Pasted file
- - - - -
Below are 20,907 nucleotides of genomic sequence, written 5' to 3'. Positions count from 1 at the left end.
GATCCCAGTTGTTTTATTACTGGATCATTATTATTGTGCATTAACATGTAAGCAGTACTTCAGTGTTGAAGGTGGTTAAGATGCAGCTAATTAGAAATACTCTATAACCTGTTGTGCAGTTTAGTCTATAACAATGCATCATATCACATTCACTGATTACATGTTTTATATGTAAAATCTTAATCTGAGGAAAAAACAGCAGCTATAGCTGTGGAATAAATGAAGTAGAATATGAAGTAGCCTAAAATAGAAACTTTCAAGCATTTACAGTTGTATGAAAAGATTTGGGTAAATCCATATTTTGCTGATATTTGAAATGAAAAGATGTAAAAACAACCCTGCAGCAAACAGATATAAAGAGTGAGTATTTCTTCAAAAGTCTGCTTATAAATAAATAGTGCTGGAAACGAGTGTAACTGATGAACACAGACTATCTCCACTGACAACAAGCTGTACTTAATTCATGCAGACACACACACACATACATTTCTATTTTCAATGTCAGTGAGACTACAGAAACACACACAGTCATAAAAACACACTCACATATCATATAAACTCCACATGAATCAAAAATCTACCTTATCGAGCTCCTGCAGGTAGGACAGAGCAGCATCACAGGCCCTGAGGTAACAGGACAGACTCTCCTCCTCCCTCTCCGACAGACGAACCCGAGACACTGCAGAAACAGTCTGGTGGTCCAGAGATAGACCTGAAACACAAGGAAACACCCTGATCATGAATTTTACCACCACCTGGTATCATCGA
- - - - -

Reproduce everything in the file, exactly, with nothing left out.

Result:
Below are 20,907 nucleotides of genomic sequence, written 5' to 3'. Positions count from 1 at the left end.
GATCCCAGTTGTTTTATTACTGGATCATTATTATTGTGCATTAACATGTAAGCAGTACTTCAGTGTTGAAGGTGGTTAAGATGCAGCTAATTAGAAATACTCTATAACCTGTTGTGCAGTTTAGTCTATAACAATGCATCATATCACATTCACTGATTACATGTTTTATATGTAAAATCTTAATCTGAGGAAAAAACAGCAGCTATAGCTGTGGAATAAATGAAGTAGAATATGAAGTAGCCTAAAATAGAAACTTTCAAGCATTTACAGTTGTATGAAAAGATTTGGGTAAATCCATATTTTGCTGATATTTGAAATGAAAAGATGTAAAAACAACCCTGCAGCAAACAGATATAAAGAGTGAGTATTTCTTCAAAAGTCTGCTTATAAATAAATAGTGCTGGAAACGAGTGTAACTGATGAACACAGACTATCTCCACTGACAACAAGCTGTACTTAATTCATGCAGACACACACACACATACATTTCTATTTTCAATGTCAGTGAGACTACAGAAACACACACAGTCATAAAAACACACTCACATATCATATAAACTCCACATGAATCAAAAATCTACCTTATCGAGCTCCTGCAGGTAGGACAGAGCAGCATCACAGGCCCTGAGGTAACAGGACAGACTCTCCTCCTCCCTCTCCGACAGACGAACCCGAGACACTGCAGAAACAGTCTGGTGGTCCAGAGATAGACCTGAAACACAAGGAAACACCCTGATCATGAATTTTACCACCACCTGGTATCATCGA